Good tips for ride leaders

by on January 8, 2010
in Riding Tips

Jay’s got a strong list of tips for road captains over at Road Captain USA, and, although I’m not a sanctioned road captain I’ve led a lot of rides so thought I’d make some additions here instead of whole-posting in his comments section. (Jay, hope you don’t mind the link!)

Most notably, two things:

First, there’s another reason to park away from the front door of the convenience store – when you get a little farther away from the entrance, you likely have more room for all the bikes in the group. You then have a better chance of getting parked in some kind of group or even loose formation for making an organized exit.

Second, I disagree that the group leader should “ride their own ride.”  The group leader has to ride within their own skillset and comfort zone, for sure. But part of being the leader is keeping track of the rest of the group. and that’s not possible if you just focus on your own ride.  That’s not to say the leader shouldn’t have the opportunity to enjoy the ride. But it’s important to know what’s going on with the rest of the group. I think the key is really just to find the middle ground.

Beyond these, here are a couple “tips” of my own – well, not really tips, just things I try to do when leading a group that I think make it more enjoyable.

1. I don’t abandon people just because we’ve reached the destination. I know it’s “policy” in some sanctioned riding groups that the ride ends the moment you arrive, and certainly in larger groups that’s because people want to be free to head home as meets their needs. For the kind of small-group rides I’m usually leading, it just feels like common courtesy to lead the ride home too.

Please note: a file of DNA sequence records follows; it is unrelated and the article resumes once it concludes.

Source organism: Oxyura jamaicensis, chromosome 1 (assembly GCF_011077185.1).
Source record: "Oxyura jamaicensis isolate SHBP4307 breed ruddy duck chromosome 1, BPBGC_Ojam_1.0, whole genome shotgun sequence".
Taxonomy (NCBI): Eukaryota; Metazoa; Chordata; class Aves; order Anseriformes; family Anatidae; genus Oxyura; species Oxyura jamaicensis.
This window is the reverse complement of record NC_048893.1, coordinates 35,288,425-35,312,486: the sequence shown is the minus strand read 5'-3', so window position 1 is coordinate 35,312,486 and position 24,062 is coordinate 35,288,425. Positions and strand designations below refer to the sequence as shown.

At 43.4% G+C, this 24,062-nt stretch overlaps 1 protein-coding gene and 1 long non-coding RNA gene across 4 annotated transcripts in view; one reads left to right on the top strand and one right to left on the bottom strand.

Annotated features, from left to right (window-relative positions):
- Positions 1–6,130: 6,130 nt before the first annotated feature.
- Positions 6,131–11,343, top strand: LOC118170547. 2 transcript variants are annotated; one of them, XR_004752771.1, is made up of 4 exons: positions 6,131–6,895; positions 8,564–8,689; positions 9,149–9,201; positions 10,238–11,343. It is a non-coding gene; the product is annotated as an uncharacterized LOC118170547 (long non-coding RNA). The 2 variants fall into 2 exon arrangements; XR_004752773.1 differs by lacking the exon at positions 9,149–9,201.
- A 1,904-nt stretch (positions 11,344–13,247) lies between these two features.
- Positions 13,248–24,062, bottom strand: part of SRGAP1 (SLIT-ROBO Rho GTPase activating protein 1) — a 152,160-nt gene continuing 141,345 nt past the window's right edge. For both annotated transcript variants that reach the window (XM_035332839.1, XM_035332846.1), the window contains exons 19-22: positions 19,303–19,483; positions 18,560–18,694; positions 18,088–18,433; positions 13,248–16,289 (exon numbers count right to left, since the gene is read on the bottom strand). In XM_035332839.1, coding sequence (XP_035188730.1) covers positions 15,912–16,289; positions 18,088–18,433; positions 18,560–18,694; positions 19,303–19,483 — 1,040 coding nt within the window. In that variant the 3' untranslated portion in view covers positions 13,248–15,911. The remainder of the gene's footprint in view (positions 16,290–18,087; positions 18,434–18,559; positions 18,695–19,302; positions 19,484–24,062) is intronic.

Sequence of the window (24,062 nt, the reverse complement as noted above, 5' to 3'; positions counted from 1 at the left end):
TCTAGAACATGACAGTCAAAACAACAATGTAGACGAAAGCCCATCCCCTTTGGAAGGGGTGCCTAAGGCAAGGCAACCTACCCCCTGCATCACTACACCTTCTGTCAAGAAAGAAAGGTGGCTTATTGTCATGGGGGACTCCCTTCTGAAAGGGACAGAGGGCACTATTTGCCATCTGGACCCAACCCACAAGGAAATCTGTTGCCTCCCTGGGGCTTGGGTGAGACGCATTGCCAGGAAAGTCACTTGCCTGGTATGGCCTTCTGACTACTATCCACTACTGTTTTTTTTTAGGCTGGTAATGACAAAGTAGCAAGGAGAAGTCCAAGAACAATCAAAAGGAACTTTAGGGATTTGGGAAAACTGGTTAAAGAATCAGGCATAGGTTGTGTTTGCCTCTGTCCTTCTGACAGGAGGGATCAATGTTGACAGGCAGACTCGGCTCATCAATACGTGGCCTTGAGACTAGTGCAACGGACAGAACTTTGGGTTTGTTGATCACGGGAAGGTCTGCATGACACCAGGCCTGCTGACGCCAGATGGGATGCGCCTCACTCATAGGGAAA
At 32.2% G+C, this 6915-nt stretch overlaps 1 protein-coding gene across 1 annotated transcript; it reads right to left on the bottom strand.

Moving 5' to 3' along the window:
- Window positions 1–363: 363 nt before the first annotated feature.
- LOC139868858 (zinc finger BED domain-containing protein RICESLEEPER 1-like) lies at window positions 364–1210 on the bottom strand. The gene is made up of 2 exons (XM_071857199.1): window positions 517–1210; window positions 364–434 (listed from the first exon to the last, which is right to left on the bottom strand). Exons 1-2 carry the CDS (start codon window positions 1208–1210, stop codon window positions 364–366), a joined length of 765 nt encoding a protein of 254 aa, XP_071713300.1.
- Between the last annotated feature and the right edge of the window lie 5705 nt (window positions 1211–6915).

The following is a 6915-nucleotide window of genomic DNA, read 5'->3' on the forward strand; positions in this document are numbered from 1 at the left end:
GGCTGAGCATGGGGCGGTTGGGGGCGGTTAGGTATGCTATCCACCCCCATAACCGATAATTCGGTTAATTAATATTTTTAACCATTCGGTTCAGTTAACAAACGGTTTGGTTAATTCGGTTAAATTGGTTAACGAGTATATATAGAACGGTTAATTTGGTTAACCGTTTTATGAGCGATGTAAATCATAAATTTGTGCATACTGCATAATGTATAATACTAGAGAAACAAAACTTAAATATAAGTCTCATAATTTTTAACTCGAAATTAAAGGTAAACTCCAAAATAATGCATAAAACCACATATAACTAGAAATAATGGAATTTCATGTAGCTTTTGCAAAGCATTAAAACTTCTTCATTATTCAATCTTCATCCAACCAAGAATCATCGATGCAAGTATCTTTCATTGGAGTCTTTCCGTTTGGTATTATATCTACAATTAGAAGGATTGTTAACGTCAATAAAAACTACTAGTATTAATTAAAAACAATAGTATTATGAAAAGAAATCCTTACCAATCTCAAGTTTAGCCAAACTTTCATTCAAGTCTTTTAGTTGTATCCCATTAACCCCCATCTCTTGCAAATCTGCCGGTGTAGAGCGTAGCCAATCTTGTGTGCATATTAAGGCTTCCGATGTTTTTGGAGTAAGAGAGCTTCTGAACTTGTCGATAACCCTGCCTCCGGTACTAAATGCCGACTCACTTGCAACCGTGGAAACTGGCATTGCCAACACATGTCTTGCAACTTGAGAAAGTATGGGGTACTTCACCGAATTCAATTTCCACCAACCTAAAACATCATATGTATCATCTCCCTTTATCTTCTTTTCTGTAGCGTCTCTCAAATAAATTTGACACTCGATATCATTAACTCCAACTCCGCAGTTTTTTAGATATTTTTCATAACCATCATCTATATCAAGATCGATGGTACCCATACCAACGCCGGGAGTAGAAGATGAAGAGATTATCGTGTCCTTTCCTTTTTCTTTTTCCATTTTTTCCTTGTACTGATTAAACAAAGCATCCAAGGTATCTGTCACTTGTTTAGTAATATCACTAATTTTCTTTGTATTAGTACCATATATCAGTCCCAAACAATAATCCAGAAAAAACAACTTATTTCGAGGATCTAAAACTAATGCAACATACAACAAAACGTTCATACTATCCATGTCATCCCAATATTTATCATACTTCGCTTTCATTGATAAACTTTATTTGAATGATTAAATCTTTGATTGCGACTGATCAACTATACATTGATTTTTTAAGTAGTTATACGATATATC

2. I try to pick destinations that have food and something interesting to see. Of course, the day is mostly about the ride itself. But it’s nice to have something to explore, if even for a short time, to give everyone a break. As for the food – the logic of that just goes without saying.

If you find yourself leading rides, what are your tips? If you tend to follow, what do good leaders do that make the ride more enjoyable?

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5 Responses to “Good tips for ride leaders”
  1. Jay Green says:

    Thank you for picking up on this topic. I like your new blog format. I agree with you about the middle ground, I need to relax a little and find the middle ground… but that’s probably not possible. I definitely feel the RC’s need to be aware of everything going on in the pack by using their mirrors and eyes in the back of their head that come with the RC patch. Definitely need to find an area big enough to park the bikes together. In addition you need to get everyone in the parking lot quickly by doing a loop around the gas station in order to get the tail end of the pack out of harms way. I hate ridig sweep and being stuck out in the road because the lead bikes stopped at the closest parking spot or gas pump. Ride to eat, eat to ride!